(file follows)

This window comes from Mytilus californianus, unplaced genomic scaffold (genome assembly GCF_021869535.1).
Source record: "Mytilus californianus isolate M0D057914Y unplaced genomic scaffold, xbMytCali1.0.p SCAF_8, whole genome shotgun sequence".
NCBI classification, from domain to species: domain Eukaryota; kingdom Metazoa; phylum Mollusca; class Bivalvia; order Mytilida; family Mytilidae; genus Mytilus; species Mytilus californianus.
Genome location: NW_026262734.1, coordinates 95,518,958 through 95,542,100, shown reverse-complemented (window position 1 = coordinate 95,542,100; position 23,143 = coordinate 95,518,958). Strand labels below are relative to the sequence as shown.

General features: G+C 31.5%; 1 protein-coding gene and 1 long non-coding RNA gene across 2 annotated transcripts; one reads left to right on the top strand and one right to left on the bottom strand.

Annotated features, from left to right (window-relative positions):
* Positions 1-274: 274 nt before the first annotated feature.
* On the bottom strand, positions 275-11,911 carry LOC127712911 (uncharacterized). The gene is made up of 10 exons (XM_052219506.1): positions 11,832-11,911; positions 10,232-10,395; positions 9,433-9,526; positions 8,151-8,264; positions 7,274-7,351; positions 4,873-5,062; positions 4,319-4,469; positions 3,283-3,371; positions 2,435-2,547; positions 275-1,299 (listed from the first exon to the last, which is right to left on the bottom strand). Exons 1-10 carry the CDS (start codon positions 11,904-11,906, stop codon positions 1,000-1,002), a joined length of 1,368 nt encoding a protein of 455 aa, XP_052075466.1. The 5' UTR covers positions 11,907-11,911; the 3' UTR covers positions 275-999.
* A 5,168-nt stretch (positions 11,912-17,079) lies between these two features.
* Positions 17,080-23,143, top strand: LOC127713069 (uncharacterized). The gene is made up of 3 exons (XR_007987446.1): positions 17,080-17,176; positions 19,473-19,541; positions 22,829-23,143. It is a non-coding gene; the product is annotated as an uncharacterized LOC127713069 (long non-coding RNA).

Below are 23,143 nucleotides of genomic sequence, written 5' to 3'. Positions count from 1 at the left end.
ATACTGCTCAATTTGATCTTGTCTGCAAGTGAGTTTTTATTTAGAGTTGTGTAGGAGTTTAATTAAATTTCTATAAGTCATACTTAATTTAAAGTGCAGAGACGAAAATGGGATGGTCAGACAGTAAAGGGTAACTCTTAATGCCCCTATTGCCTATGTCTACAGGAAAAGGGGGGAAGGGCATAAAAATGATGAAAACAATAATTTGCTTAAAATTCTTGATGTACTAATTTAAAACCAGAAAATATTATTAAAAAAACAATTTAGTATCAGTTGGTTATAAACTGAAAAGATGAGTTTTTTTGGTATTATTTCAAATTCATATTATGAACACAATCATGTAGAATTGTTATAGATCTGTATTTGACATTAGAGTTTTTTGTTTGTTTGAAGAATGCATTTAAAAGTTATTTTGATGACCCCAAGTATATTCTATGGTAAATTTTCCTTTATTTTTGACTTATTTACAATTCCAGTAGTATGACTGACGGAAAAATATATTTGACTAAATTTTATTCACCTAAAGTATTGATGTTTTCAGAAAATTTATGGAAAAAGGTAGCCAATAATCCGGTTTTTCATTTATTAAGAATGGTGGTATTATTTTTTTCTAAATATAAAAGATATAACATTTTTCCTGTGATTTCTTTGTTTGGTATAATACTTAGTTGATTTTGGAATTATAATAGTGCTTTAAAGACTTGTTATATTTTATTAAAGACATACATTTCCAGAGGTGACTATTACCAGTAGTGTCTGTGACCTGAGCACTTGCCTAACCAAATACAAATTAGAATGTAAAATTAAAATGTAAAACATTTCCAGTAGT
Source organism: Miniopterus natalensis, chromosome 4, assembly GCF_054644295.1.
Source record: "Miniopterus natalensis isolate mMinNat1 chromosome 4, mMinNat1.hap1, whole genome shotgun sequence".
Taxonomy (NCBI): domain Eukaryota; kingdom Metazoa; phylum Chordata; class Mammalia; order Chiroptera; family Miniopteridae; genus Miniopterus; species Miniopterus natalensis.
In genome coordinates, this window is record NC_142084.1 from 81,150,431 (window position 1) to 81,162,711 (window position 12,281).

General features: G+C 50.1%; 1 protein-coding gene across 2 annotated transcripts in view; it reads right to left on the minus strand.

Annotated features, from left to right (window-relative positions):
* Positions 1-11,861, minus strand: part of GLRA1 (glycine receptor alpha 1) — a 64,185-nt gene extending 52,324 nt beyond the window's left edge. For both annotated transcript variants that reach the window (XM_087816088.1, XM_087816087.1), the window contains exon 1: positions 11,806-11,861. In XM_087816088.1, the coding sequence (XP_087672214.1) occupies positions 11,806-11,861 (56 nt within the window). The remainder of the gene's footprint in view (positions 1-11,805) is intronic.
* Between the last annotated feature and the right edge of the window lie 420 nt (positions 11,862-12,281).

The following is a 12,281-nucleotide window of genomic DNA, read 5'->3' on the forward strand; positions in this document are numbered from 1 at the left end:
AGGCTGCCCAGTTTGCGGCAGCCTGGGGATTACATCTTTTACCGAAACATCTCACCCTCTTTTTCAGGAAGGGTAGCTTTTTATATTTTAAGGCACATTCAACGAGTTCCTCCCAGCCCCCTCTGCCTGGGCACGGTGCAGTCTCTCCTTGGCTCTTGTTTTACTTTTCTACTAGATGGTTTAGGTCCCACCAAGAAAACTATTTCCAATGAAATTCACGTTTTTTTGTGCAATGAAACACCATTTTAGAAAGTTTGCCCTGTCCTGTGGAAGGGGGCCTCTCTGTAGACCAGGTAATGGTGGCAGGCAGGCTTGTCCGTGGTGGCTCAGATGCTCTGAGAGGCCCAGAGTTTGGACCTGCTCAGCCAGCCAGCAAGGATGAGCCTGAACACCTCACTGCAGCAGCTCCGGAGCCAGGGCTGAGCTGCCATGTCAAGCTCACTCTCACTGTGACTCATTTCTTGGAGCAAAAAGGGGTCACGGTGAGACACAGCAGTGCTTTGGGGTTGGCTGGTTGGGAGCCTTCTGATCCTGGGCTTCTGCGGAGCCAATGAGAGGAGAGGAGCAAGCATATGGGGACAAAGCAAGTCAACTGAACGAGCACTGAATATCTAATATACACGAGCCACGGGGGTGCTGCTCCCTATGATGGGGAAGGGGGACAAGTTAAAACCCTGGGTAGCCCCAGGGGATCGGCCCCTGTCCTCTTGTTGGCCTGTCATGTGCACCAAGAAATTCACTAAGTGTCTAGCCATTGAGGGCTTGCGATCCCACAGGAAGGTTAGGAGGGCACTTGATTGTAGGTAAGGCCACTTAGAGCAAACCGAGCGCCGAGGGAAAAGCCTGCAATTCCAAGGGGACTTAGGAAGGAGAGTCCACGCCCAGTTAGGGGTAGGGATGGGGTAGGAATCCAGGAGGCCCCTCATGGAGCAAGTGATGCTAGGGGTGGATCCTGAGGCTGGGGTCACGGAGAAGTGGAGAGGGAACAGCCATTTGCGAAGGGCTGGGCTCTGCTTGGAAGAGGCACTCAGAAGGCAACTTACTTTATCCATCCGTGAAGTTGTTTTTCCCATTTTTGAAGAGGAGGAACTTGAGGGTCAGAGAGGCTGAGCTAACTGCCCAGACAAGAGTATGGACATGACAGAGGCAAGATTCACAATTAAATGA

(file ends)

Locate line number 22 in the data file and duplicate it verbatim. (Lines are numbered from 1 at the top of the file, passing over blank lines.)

AGGCTGCCCAGTTTGCGGCAGCCTGGGGATTACATCTTTTACCGAAACATCTCACCCTCTTTTTCAGGAAGGGTAGCTTTTTATATTTTAAGGCACATTCAACGAGTTCCTCCCAGCCCCCTCTGCCTGGGCACGGTGCAGTCTCTCCTTGGCTCTTGTTTTACTTTTCTACTAGATGGTTTAGGTCCCACCAAGAAAACTATTTCCAATGAAATTCACGTTTTTTTGTGCAATGAAACACCATTTTAGAAAGTTTGCCCTGTCCTGTGGAAGGGGGCCTCTCTGTAGACCAGGTAATGGTGGCAGGCAGGCTTGTCCGTGGTGGCTCAGATGCTCTGAGAGGCCCAGAGTTTGGACCTGCTCAGCCAGCCAGCAAGGATGAGCCTGAACACCTCACTGCAGCAGCTCCGGAGCCAGGGCTGAGCTGCCATGTCAAGCTCACTCTCACTGTGACTCATTTCTTGGAGCAAAAAGGGGTCACGGTGAGACACAGCAGTGCTTTGGGGTTGGCTGGTTGGGAGCCTTCTGATCCTGGGCTTCTGCGGAGCCAATGAGAGGAGAGGAGCAAGCATATGGGGACAAAGCAAGTCAACTGAACGAGCACTGAATATCTAATATACACGAGCCACGGGGGTGCTGCTCCCTATGATGGGGAAGGGGGACAAGTTAAAACCCTGGGTAGCCCCAGGGGATCGGCCCCTGTCCTCTTGTTGGCCTGTCATGTGCACCAAGAAATTCACTAAGTGTCTAGCCATTGAGGGCTTGCGATCCCACAGGAAGGTTAGGAGGGCACTTGATTGTAGGTAAGGCCACTTAGAGCAAACCGAGCGCCGAGGGAAAAGCCTGCAATTCCAAGGGGACTTAGGAAGGAGAGTCCACGCCCAGTTAGGGGTAGGGATGGGGTAGGAATCCAGGAGGCCCCTCATGGAGCAAGTGATGCTAGGGGTGGATCCTGAGGCTGGGGTCACGGAGAAGTGGAGAGGGAACAGCCATTTGCGAAGGGCTGGGCTCTGCTTGGAAGAGGCACTCAGAAGGCAACTTACTTTATCCATCCGTGAAGTTGTTTTTCCCATTTTTGAAGAGGAGGAACTTGAGGGTCAGAGAGGCTGAGCTAACTGCCCAGACAAGAGTATGGACATGACAGAGGCAAGATTCACAATTAAATGA